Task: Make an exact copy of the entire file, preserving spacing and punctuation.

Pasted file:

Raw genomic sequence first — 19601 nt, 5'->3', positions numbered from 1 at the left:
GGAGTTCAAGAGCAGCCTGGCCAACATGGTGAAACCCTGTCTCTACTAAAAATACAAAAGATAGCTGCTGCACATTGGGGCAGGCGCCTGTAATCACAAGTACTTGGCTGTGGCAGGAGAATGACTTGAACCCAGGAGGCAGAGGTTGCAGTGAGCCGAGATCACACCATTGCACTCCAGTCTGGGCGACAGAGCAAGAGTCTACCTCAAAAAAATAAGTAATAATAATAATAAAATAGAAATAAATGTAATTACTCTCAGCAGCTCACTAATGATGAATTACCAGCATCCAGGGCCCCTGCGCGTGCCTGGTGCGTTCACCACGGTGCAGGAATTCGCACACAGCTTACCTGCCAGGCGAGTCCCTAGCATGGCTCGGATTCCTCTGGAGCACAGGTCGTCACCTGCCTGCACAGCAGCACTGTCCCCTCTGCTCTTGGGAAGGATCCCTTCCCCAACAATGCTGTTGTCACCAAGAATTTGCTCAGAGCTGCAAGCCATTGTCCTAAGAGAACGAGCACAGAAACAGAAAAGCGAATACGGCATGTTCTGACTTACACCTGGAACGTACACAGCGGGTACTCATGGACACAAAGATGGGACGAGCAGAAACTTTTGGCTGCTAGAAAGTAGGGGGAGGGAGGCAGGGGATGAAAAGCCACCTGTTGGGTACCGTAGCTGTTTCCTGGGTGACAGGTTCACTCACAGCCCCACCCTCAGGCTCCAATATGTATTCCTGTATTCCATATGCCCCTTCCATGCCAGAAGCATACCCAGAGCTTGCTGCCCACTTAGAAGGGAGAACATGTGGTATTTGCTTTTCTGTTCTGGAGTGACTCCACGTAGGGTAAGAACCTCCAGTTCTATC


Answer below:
Raw genomic sequence first — 19601 nt, 5'->3', positions numbered from 1 at the left:
GGAGTTCAAGAGCAGCCTGGCCAACATGGTGAAACCCTGTCTCTACTAAAAATACAAAAGATAGCTGCTGCACATTGGGGCAGGCGCCTGTAATCACAAGTACTTGGCTGTGGCAGGAGAATGACTTGAACCCAGGAGGCAGAGGTTGCAGTGAGCCGAGATCACACCATTGCACTCCAGTCTGGGCGACAGAGCAAGAGTCTACCTCAAAAAAATAAGTAATAATAATAATAAAATAGAAATAAATGTAATTACTCTCAGCAGCTCACTAATGATGAATTACCAGCATCCAGGGCCCCTGCGCGTGCCTGGTGCGTTCACCACGGTGCAGGAATTCGCACACAGCTTACCTGCCAGGCGAGTCCCTAGCATGGCTCGGATTCCTCTGGAGCACAGGTCGTCACCTGCCTGCACAGCAGCACTGTCCCCTCTGCTCTTGGGAAGGATCCCTTCCCCAACAATGCTGTTGTCACCAAGAATTTGCTCAGAGCTGCAAGCCATTGTCCTAAGAGAACGAGCACAGAAACAGAAAAGCGAATACGGCATGTTCTGACTTACACCTGGAACGTACACAGCGGGTACTCATGGACACAAAGATGGGACGAGCAGAAACTTTTGGCTGCTAGAAAGTAGGGGGAGGGAGGCAGGGGATGAAAAGCCACCTGTTGGGTACCGTAGCTGTTTCCTGGGTGACAGGTTCACTCACAGCCCCACCCTCAGGCTCCAATATGTATTCCTGTATTCCATATGCCCCTTCCATGCCAGAAGCATACCCAGAGCTTGCTGCCCACTTAGAAGGGAGAACATGTGGTATTTGCTTTTCTGTTCTGGAGTGACTCCACGTAGGGTAAGAACCTCCAGTTCTATC